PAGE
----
• Association of various types and levels of diversity with particular ecosystem types, specific ‘hotspots’ and/or geographic scales is somewhat better understood, but large gaps remain. Additionally, although some distinctive types of diversity have been documented and/or locations with unique diversity are known, it is likely that many undocumented situations exist. 
  • Rates of anthropogenically driven change (e.g. resource extraction, climate variability) in the Arctic suggest that much diversity will likely be lost before it is adequately understood or documented.
  • Understanding of roles and relative importance of both the types of diversity and the various levels within those types is generally required. 
  • Documentation of the nature and consequences of anthropogenic effects on diversity is required.
  • Documentation of ecosystem roles (e.g. stability/ resiliency) and services that accrue from these fishes and their varying levels of diversity are required in terms of those directly accrued by humans (especially indigenous peoples locally) and for other valuable ecosystem components (e.g. as key prey items for marine biota). 
  • Better documentation of cultural and traditional uses and relevance of fishes to indigenous peoples is required. These, and levels of use for food (7 above) and selectivity for particular forms, require better documentation. 
  • Better documentation is required of local commercial and sport fisheries, both of which are often underreported.
  • Development of protected areas for aquatic biota, particularly for areas where unique or highly diverse groups are present, is in its infancy (in comparison with that for terrestrial biota). Most efforts at conservation are directed towards taxonomic diversity, rather than to functional diversity or dynamic habitats, which might change over time, or to key processes which maintain diversity. Adapting existing models to a dynamic, more vaRiable and changing world is required. 
  • Development and implementation of relevant and rapidly assessed indicators of effects of change on fish biodiversity are required.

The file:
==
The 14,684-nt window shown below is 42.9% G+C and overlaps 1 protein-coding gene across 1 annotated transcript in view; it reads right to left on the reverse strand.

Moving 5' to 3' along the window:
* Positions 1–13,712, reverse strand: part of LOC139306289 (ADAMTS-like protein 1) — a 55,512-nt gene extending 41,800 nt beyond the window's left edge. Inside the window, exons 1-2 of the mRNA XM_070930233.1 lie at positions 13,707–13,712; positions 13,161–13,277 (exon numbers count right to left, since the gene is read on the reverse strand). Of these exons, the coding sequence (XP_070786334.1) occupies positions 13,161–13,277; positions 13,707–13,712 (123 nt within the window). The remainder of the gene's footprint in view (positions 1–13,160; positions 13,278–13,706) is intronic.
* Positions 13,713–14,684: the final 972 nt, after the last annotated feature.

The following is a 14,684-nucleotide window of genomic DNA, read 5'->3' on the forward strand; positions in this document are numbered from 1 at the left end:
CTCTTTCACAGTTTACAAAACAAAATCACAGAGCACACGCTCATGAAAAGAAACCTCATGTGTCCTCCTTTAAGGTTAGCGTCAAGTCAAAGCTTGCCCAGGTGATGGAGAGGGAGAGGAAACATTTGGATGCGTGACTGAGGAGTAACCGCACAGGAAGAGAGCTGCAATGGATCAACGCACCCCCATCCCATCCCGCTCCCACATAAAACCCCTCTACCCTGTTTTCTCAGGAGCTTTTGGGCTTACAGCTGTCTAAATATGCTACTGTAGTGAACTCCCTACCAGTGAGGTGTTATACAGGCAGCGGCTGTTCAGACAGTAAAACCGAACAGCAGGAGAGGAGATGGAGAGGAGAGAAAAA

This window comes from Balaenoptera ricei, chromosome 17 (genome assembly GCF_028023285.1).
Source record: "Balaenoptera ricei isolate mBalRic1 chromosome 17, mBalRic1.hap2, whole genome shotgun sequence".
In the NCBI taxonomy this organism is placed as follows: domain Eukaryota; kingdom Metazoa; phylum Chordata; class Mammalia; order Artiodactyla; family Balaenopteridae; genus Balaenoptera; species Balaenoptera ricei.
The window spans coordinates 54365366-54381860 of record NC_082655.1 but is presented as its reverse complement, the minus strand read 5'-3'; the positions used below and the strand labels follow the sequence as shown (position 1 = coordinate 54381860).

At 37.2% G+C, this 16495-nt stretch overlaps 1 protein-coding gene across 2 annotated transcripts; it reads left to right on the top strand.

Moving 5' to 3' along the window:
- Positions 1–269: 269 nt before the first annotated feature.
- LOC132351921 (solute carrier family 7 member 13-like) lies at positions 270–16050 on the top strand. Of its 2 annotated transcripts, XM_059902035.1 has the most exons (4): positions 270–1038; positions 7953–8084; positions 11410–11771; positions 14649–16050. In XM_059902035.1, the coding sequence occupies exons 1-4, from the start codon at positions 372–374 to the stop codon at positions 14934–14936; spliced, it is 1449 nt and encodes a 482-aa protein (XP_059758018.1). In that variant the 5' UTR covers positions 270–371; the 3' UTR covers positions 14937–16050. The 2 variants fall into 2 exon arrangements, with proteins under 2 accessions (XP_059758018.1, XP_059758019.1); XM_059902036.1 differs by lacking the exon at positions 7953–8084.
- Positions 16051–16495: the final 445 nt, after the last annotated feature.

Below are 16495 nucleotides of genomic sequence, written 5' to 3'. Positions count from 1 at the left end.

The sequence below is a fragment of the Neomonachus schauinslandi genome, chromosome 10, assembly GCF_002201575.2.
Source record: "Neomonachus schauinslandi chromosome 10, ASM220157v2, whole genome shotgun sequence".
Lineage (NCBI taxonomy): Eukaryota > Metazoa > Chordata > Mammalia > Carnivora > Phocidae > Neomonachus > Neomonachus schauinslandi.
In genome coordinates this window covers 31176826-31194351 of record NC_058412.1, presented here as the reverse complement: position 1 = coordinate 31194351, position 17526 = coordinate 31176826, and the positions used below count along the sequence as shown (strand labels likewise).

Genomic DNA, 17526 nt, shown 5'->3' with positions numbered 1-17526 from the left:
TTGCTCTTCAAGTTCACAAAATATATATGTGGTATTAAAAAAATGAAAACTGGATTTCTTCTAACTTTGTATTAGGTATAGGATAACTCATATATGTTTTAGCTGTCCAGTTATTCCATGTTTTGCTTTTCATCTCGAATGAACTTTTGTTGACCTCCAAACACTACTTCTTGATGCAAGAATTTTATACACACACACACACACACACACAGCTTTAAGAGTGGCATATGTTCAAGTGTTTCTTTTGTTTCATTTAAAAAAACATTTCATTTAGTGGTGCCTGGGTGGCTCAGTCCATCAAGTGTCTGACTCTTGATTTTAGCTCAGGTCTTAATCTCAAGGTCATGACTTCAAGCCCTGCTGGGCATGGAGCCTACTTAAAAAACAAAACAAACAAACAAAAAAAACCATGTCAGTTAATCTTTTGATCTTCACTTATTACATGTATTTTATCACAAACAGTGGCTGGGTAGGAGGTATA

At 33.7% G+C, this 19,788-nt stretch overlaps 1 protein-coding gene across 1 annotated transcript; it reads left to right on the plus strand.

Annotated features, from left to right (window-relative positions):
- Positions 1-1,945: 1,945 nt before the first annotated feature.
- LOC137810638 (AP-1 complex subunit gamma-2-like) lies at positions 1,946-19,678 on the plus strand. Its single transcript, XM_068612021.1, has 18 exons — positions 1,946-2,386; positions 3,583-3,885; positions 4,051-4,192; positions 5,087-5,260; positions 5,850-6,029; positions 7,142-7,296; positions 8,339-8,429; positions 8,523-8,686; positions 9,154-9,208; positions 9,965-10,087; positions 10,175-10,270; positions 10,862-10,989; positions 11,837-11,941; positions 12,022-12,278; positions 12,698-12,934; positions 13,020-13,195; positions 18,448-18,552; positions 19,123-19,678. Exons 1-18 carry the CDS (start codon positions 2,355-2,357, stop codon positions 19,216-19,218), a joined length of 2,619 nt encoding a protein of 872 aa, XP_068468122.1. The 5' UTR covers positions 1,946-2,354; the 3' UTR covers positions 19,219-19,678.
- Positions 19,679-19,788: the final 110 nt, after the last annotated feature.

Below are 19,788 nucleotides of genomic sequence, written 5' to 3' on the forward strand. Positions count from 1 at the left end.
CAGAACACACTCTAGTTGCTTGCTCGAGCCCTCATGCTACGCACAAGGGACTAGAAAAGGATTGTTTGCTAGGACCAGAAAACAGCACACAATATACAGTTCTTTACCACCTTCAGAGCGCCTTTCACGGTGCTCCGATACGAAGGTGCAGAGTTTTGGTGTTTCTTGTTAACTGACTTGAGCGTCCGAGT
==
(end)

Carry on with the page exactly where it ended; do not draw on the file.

• A multitude of definitions of species coupled with highly variable taxonomic philosophies result in wide inter-regional disparity of practical definitions at the species level. This undermines spatial and temporal assessments of diversity, changes therein and linkages to causation. 
  • Although many species of Arctic endemic or Arcticcentric fish species can be considered iconic, this diversity is unknown and/or under-appreciated by most. 


Based upon the above conclusions, the following five recommendations are made regarding research and management of Arctic freshwater and diadromous fishes:

  • Concerted and coordinated effort to document and understand the roles of diversity of Arctic freshwater and diadromous fishes is rapidly required throughout much of the Arctic, at a wide range of geographic scales using a range of techniques. This includes active research to resolve taxonomic complexes and relationships among levels of diversity, issues which are especially prevalent in these fishes.
  • Development and implementation of comprehensive circumpolar monitoring of freshwater and key diadromous fish populations and their supporting ecosystems (e.g. through a dispersed observatory network) is required across the range of ecosystem and diversity types present. This needs to include parallel monitoring of key locally originating and pervasive anthropogenic stressors. 
  • Ecosystem-level research programs are required across the Arctic, and these must include all aspects of human interaction with the fishes and their ecosystems. Programs should be explicitly linked with stressors impinging upon biodiversity, key ecosystems and processes which maintain biodiversity, endemism or areas of high diversity. Research linking ecosystem processes to diversification of forms is a priority given the overall relevance of such understanding to global issues. 
  • Alternative approaches are required which realistically reflect conservation of diversity, habitats currently used (and those possibly used in the future as change is effected) and processes relevant to maintaining and/or promoting diversity.